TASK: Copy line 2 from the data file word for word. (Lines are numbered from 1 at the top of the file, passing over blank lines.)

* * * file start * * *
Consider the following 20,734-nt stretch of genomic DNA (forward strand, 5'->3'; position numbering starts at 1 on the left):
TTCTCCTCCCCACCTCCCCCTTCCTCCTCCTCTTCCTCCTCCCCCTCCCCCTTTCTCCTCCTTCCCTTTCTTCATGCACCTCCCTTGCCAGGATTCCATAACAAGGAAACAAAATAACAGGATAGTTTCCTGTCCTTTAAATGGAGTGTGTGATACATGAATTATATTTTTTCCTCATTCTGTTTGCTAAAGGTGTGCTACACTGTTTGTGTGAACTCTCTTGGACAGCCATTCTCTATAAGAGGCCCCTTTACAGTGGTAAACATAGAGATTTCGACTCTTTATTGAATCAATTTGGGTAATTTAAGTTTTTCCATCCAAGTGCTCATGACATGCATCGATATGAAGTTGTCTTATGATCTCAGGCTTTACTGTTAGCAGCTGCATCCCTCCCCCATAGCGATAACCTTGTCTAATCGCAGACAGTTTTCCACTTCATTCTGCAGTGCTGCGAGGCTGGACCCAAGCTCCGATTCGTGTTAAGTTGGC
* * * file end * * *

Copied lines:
TTCTCCTCCCCACCTCCCCCTTCCTCCTCCTCTTCCTCCTCCCCCTCCCCCTTTCTCCTCCTTCCCTTTCTTCATGCACCTCCCTTGCCAGGATTCCATAACAAGGAAACAAAATAACAGGATAGTTTCCTGTCCTTTAAATGGAGTGTGTGATACATGAATTATATTTTTTCCTCATTCTGTTTGCTAAAGGTGTGCTACACTGTTTGTGTGAACTCTCTTGGACAGCCATTCTCTATAAGAGGCCCCTTTACAGTGGTAAACATAGAGATTTCGACTCTTTATTGAATCAATTTGGGTAATTTAAGTTTTTCCATCCAAGTGCTCATGACATGCATCGATATGAAGTTGTCTTATGATCTCAGGCTTTACTGTTAGCAGCTGCATCCCTCCCCCATAGCGATAACCTTGTCTAATCGCAGACAGTTTTCCACTTCATTCTGCAGTGCTGCGAGGCTGGACCCAAGCTCCGATTCGTGTTAAGTTGGC